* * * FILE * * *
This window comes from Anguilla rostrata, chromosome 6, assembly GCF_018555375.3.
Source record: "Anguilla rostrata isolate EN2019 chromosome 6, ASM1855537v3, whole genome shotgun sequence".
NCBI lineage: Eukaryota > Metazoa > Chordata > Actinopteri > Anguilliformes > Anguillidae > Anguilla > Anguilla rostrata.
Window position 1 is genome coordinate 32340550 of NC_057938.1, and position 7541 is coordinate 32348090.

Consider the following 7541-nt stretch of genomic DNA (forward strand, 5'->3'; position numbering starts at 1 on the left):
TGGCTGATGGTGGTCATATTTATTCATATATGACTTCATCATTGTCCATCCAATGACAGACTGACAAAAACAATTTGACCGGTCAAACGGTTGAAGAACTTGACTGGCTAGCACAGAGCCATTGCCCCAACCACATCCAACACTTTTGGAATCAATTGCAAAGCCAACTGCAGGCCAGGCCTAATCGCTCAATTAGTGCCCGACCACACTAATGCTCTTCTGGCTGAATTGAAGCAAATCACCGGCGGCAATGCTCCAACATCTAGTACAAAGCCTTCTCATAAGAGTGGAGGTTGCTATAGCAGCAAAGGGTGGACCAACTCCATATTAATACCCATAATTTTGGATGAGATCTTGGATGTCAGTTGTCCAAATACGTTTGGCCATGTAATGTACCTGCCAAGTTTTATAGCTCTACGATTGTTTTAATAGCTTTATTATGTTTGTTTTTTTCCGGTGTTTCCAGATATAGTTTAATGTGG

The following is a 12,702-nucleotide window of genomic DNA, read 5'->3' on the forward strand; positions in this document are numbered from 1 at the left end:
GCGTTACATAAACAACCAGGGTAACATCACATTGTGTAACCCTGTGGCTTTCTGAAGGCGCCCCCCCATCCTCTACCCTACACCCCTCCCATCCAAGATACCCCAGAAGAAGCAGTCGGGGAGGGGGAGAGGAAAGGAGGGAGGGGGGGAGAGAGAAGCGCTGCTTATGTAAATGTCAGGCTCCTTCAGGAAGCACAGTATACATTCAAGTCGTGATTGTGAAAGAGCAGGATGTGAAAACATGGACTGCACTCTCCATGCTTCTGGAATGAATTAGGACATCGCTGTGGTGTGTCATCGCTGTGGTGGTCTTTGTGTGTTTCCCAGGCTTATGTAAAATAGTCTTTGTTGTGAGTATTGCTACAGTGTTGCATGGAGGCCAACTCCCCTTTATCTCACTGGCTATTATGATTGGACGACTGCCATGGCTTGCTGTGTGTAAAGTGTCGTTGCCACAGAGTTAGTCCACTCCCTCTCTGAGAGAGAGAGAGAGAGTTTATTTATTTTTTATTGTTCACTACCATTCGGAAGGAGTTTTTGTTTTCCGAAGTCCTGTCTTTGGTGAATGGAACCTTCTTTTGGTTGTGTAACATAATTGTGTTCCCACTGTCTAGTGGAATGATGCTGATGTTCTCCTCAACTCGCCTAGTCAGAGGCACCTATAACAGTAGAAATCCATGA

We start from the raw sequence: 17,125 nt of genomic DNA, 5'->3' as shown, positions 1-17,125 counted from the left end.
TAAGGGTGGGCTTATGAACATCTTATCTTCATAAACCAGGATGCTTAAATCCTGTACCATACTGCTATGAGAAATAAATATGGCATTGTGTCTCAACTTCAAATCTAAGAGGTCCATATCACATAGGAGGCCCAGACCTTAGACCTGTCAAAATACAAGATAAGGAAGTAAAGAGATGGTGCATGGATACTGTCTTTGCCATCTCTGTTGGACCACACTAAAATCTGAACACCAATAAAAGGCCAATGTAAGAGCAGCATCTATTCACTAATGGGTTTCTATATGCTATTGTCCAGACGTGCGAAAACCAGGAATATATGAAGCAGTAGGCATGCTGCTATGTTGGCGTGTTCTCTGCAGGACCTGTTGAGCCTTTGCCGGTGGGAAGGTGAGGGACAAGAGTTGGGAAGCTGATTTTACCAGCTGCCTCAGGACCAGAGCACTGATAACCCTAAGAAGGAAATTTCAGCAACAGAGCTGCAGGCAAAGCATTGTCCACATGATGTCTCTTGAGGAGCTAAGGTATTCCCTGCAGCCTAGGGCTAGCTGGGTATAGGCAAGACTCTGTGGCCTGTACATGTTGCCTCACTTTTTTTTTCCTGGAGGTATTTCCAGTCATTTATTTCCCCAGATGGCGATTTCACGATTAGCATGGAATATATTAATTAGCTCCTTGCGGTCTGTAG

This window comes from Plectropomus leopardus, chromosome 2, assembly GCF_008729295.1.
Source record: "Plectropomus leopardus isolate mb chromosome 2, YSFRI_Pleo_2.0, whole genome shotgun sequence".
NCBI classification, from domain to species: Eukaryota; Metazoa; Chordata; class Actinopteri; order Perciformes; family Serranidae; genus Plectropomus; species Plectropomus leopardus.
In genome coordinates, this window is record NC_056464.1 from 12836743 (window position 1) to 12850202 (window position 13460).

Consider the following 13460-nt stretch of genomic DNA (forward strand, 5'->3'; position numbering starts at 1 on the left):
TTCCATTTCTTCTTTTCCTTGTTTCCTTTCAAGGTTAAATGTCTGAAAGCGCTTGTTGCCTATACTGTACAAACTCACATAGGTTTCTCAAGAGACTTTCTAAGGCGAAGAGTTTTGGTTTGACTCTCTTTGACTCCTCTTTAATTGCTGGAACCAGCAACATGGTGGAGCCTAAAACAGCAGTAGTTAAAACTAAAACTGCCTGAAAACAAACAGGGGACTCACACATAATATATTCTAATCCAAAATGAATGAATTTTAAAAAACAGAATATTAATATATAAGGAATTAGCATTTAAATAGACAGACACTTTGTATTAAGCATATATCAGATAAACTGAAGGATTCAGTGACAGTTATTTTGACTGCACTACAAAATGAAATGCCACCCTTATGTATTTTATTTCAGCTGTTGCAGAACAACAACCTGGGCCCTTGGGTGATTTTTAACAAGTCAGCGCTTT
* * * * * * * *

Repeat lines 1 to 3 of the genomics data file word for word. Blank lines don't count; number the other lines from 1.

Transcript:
This window comes from Anguilla rostrata, chromosome 6, assembly GCF_018555375.3.
Source record: "Anguilla rostrata isolate EN2019 chromosome 6, ASM1855537v3, whole genome shotgun sequence".
NCBI lineage: Eukaryota > Metazoa > Chordata > Actinopteri > Anguilliformes > Anguillidae > Anguilla > Anguilla rostrata.